Winter Keeps On GivingWinter Keeps On Giving
“The extreme winter weather has exacerbated the seasonal decline in dressed weights of cattle slaughtered. The potential is high for dressed
March 29, 2010
“The extreme winter weather has exacerbated the seasonal decline in dressed weights of cattle slaughtered. The potential is high for dressed weights well below the 2009 levels,” Economic Research Service (ERS) analysts said in the most recent “Livestock, Dairy and Poultry Outlook.”
During the past decade, ERS analysts explain average monthly dressed weights declined an average of just under 4% (29 lbs.) from peak weights in the fall to seasonal lows in April-May. During last year’s mild winter the seasonal decline was 22 lbs.
It’s not just feedlot performance, either. As cattle were coming off wheat pasture in the Rolling Plains and Panhandle of Texas, Todd Baughman, Texas AgriLife Extension agronomist, observed, “The biggest thing from the wheat-cattle situation is that cattle are coming off wheat a bit light because of all the mud they’ve been dragging around.”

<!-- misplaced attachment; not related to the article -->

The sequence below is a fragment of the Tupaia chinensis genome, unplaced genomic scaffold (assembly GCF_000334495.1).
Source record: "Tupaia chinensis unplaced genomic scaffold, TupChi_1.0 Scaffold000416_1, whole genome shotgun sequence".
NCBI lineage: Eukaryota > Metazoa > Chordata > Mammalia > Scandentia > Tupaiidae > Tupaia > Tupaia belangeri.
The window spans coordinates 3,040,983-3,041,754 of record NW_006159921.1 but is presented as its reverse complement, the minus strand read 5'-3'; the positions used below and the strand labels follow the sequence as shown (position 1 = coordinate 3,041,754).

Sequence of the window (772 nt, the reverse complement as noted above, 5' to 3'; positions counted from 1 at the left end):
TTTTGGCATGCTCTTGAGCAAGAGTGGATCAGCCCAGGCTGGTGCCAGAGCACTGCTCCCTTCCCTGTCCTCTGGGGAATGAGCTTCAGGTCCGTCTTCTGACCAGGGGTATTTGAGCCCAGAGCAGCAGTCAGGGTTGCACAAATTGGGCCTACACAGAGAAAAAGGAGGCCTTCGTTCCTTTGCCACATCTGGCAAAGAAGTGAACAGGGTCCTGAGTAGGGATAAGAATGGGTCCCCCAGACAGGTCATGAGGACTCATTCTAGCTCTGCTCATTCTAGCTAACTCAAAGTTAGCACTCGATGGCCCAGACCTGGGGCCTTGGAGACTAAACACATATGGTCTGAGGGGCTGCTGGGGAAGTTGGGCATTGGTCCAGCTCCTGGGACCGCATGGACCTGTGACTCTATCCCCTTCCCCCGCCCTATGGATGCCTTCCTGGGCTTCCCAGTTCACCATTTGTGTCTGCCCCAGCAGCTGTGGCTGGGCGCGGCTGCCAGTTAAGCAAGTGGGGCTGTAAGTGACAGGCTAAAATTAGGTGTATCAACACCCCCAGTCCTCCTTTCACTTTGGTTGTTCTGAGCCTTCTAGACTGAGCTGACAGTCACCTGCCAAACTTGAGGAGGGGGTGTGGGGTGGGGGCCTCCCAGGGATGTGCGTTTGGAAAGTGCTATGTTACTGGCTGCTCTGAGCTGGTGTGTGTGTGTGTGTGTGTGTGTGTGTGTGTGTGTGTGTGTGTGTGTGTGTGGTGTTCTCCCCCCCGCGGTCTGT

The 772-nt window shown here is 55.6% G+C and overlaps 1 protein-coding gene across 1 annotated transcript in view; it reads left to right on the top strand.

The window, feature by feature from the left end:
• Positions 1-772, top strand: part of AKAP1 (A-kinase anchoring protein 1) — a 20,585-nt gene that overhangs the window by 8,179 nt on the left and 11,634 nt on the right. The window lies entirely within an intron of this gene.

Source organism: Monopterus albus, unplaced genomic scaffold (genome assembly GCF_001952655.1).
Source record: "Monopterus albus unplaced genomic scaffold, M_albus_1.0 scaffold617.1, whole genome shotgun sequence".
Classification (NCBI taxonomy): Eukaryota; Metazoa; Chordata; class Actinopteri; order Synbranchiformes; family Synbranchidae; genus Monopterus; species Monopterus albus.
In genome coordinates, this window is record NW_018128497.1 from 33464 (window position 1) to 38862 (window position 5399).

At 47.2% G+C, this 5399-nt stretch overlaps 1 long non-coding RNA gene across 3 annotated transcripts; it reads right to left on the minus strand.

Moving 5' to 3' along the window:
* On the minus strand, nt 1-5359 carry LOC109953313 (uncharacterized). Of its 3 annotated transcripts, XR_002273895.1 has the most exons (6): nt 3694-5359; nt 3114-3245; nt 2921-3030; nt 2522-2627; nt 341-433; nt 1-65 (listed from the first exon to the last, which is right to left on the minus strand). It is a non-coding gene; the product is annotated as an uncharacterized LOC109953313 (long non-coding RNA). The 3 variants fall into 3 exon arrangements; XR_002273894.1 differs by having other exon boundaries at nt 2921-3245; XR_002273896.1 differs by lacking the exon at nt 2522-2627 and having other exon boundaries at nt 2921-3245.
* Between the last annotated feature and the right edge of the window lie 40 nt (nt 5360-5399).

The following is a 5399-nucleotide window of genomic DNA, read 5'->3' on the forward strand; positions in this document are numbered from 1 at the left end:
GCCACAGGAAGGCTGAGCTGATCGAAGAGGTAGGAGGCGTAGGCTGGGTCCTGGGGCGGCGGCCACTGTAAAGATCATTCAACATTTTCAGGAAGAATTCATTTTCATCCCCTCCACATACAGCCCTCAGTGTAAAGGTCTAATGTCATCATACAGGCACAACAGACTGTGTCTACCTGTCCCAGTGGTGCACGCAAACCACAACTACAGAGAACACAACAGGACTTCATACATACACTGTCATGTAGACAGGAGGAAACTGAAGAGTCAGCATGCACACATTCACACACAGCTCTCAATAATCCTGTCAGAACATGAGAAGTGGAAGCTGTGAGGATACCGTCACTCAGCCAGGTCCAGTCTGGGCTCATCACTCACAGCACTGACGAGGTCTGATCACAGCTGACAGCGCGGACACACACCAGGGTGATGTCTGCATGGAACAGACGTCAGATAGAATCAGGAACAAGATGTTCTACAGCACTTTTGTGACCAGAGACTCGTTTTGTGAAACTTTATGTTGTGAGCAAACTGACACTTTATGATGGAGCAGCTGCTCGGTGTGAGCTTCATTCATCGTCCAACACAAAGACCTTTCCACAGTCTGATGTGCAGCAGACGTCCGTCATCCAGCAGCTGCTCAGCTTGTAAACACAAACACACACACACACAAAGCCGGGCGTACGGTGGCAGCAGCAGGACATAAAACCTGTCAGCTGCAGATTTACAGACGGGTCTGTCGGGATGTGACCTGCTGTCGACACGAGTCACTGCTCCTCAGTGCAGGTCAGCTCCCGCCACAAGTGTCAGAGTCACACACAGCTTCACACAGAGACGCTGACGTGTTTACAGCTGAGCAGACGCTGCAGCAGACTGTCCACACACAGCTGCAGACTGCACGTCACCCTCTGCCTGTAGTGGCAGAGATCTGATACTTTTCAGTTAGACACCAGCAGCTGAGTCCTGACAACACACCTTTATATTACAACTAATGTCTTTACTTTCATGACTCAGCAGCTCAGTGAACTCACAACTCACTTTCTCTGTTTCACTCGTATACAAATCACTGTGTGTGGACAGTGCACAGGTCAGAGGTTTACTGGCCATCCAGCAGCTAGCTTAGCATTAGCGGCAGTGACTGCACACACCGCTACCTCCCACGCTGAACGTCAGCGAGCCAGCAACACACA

The ERS analysts explain that: “combined with dressed weights below year-earlier levels, the net placements falling below year-earlier levels thus far this winter will likely result in total commercial beef production below year-earlier levels through at least mid-year. If lower placements continue during the first half of 2010, beef production could also be below year-ago levels in the second half. Wholesale beef prices will receive support from lower beef production, especially with any increase in prices for beef middle meats, pork, and poultry.”
Also on the plus side is a drought map no one can remember seeing before – virtually no severe drought anywhere in the U.S. So, pastures should get off to a roaring start this spring.
A downside to this winter’s exceptional moisture, along with the physical challenges of fighting it, is the likelihood for more volatility in the grain markets with concerns of late planting and whatnot. The industry will get its first look at next year’s crop when USDA releases the Planting Intentions report this week.
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